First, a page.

One of my earliest memories is standing up in my Dad's scooter, just in front of the seat, on the way to school. Another memory is of an American television series, Street Hawk, which was aired in Doordarshan during those days. The show was about a cop Jessie Mach and a super bike (a government secret project). The tag line used to be, The Man, The Machine…Street Hawk. I would watch mesmerized as the amazing bike performed incredible feats under the helm of its owner. May be it was those formative years, but I love motorcycles. I have always found long rides helpful in clearing my mind and uplifting my mood. Faster, faster and faster, until the thrill of speed overcomes the fear of death. It has become a lifestyle, a recreation and a way of life.
Even when I was in the States, I opted for a motorcycle. In late fall, sometimes the temperature drops very low. Someone has sagely said, there is cold, and then there is cold on a motorcycle. On a motorcycle, one is acutely aware of the cold. It's like being beaten with cold crowbars while being kicked with cold boots, a bone breaking cold. The wind sucks away all the heat out of the body. Caught in a cold November rain, the drops feel like hundreds of razors cutting my face. I always expect to arrive home with my cheeks and forehead streaked with blood. But that's just an illusion, just the misery of nerves not designed for highway speeds. Still, it's hard to give up my motorcycle in the winter and I will rush to get it on the road again in the spring. Such lapses from sanity are common among motorcyclists. Once you let a motorcycle into your life, you are changed forever.
In States, a few people asked me why I ride a motorcycle and others were curious but too shy to ask. I guess if you ask 10 riders why they bike, you will get 10 different answers. You still won't understand why they bike, until you do. So why do I bike? Lets face it, it's a lot more riskier riding a motorcycle. A motorcycle is more exposed to the elements, less protection from flying debris or even worse other riders and drivers. You have to really try to get a car to tip over, scratching the paint and shattering the side mirrors, something that is a constant danger to a motorcycle.
For most of us who ride, we know this is not the case. Whether it be the wind in your face, the sparkle of polished metal or the pull when you open up the throttle, we all get something profound from riding. It is a romantic notion to straddle fire and steel and forge a path across countryside and cityscapes. A motorcycle is not just a two-wheeled vehicle, the difference between driving a car and riding a motorcycle is the difference between watching TV and actually living your life. Cars are like sealed boxes that transport people from place A to place B, the whole time entombed in stale air, sound insulated, temperature regulated, and smelling of carpets. On a motorcycle, I am alive. The air has substance and weight as I push through it. I can feel the coolness under trees and the warm fingers of sunlight that fall through them. I can see everything up, down and around, a sweeping 360 degrees.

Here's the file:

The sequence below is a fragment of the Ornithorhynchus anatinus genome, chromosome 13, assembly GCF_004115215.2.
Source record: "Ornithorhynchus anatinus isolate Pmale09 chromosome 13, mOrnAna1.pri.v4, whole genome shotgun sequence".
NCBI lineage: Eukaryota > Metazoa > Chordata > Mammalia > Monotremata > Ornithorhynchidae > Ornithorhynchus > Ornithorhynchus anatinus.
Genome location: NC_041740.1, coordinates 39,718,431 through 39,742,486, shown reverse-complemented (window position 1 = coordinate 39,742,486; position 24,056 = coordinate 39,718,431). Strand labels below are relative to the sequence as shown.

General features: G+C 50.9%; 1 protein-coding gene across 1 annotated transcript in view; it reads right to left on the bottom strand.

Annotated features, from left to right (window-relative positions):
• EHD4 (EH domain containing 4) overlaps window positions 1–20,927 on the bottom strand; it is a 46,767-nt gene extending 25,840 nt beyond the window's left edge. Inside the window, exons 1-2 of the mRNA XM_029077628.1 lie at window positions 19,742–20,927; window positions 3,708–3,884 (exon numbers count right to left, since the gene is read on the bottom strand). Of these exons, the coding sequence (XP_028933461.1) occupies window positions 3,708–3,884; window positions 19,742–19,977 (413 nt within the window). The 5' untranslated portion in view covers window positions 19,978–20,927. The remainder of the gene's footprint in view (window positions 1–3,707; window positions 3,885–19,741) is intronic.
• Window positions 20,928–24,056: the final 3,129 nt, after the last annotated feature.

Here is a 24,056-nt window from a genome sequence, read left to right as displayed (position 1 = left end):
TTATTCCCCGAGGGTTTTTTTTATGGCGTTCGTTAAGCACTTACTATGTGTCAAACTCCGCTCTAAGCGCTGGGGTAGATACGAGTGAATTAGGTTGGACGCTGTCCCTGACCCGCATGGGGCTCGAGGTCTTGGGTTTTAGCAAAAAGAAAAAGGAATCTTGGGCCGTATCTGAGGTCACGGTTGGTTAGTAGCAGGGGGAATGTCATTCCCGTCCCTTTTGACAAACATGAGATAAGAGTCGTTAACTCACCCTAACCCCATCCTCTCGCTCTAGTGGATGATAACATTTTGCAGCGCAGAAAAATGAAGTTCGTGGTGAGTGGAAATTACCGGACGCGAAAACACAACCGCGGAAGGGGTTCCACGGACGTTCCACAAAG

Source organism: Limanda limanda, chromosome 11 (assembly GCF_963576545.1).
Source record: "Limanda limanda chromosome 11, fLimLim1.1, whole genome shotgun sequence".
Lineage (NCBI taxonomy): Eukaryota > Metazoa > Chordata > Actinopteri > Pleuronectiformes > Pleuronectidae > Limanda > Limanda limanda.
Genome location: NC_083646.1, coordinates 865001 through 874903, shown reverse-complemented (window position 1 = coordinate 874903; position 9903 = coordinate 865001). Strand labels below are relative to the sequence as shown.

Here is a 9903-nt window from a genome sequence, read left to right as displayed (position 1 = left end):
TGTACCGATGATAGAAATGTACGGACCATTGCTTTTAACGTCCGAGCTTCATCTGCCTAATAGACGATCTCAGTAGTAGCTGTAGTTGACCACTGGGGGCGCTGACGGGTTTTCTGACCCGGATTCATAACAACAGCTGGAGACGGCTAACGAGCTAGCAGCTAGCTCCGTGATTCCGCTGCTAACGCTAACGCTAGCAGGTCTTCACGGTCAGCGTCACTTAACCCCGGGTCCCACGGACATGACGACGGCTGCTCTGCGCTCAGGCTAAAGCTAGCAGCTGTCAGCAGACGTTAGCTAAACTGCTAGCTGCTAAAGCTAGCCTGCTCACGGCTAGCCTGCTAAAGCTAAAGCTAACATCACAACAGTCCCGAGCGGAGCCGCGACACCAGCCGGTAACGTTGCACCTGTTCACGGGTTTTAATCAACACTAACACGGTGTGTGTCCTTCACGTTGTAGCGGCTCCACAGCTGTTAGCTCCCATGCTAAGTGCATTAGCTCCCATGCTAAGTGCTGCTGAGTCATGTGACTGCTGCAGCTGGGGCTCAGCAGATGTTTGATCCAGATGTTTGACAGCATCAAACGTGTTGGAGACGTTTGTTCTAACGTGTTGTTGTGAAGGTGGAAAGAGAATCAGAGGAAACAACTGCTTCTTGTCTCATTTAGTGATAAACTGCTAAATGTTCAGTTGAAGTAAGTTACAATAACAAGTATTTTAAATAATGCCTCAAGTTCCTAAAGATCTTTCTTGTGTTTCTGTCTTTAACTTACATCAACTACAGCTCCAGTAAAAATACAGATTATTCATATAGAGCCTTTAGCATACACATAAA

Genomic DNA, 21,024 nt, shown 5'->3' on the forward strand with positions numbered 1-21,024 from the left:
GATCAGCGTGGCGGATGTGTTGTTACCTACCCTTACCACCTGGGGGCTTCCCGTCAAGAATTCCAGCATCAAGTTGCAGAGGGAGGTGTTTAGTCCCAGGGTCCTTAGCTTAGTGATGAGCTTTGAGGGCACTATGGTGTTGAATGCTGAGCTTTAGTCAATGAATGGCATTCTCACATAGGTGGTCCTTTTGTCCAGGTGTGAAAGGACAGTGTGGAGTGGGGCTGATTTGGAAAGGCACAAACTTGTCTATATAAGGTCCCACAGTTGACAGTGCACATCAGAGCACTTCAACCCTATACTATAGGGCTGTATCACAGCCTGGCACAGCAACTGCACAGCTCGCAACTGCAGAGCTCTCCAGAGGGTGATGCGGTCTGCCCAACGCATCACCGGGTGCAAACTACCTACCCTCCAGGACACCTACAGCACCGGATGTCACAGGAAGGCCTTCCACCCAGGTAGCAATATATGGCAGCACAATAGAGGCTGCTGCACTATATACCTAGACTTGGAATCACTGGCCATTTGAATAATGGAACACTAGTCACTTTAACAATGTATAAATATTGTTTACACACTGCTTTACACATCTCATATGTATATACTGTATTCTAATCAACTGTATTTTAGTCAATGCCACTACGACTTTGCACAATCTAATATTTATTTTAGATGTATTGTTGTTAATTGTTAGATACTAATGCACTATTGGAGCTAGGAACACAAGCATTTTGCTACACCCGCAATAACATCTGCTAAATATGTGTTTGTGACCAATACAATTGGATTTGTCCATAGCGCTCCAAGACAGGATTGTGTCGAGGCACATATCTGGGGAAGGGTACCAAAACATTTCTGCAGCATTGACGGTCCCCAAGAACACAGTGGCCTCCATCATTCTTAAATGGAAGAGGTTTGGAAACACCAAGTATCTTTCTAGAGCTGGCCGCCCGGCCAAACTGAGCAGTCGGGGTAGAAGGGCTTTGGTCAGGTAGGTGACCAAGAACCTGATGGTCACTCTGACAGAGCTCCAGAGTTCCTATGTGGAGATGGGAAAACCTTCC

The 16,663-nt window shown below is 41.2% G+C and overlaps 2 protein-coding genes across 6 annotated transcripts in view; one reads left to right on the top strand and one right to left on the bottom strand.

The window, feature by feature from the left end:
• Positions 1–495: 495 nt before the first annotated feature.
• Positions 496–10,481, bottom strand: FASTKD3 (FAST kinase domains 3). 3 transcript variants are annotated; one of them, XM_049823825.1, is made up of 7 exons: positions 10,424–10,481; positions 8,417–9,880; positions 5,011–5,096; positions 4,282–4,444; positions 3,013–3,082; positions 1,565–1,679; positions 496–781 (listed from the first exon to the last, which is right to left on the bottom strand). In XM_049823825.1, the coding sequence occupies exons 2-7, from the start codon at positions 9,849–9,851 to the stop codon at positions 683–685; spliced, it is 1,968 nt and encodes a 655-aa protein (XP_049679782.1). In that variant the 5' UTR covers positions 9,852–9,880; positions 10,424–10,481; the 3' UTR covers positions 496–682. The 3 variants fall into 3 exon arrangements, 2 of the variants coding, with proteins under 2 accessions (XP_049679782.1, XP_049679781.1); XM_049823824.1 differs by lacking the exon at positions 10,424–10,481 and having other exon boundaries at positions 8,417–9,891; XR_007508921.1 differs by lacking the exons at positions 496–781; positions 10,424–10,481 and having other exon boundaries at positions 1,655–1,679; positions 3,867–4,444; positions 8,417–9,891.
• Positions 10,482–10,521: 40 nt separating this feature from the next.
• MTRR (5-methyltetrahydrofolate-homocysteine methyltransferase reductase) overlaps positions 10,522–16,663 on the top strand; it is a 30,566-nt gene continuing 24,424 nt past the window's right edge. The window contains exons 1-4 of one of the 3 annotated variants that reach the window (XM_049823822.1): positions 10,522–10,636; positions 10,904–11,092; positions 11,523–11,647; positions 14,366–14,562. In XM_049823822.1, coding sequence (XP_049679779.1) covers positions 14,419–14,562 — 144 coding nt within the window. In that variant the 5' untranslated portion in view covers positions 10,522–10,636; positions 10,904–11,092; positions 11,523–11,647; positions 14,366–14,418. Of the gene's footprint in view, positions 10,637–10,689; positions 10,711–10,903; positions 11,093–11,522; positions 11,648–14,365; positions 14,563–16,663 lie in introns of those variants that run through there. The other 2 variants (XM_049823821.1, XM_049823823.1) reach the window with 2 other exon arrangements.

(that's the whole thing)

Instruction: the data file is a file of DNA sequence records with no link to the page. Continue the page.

Motorcycles and freedom are synonymous. In films like Easy Rider and The Motorcycle Diaries, they are not just two wheels taking the characters from one place to another, but vehicles propelling them on a journey of self discovery. Another reason which make them an attractive option for travelers. Travel, like riding a motorcycle, takes balance. Balance requires paying attention, seeing the good and the bad. Experiencing both, the beauty and, sometimes, feeling the terror. Keeping balance means not leaning too far one way or the other. Most of all, with both travel or motorcycle riding, to keep your balance, you must keep moving. The ride becomes part of the journey instead of just a way to get to the next place on the map.
A motorcycle summer is priceless. The motorcycle is transformed into a joy machine, a vehicle that transports you to a world of wonders. It's light and dark and shiny, mesmerizing you with its beauty and grace. Cars lie to us and tell us we are safe, powerful, and in control; the air-conditioning fans murmuring empty assurances. Motorcycles are more honest, and often closer to the bitter truth. They tell us we are small and exposed, and probably moving too fast for our own good, but that's no reason not to enjoy every minute of the ride. There’s nothing quite like riding down a deserted road with the wind in your hair. Riding satisfies the three aspects of my life, the spiritual, the mental, and the physical. That is why I bike.
The American journalist and author Hunter Stockton Thompson says it all.
Life should not be a journey to the grave with the intention of arriving safely in a pretty and well preserved body, but rather to skid in broadside, in a cloud of smoke, thoroughly used up, totally worn out, and loudly proclaiming, "Wow! What a Ride!!"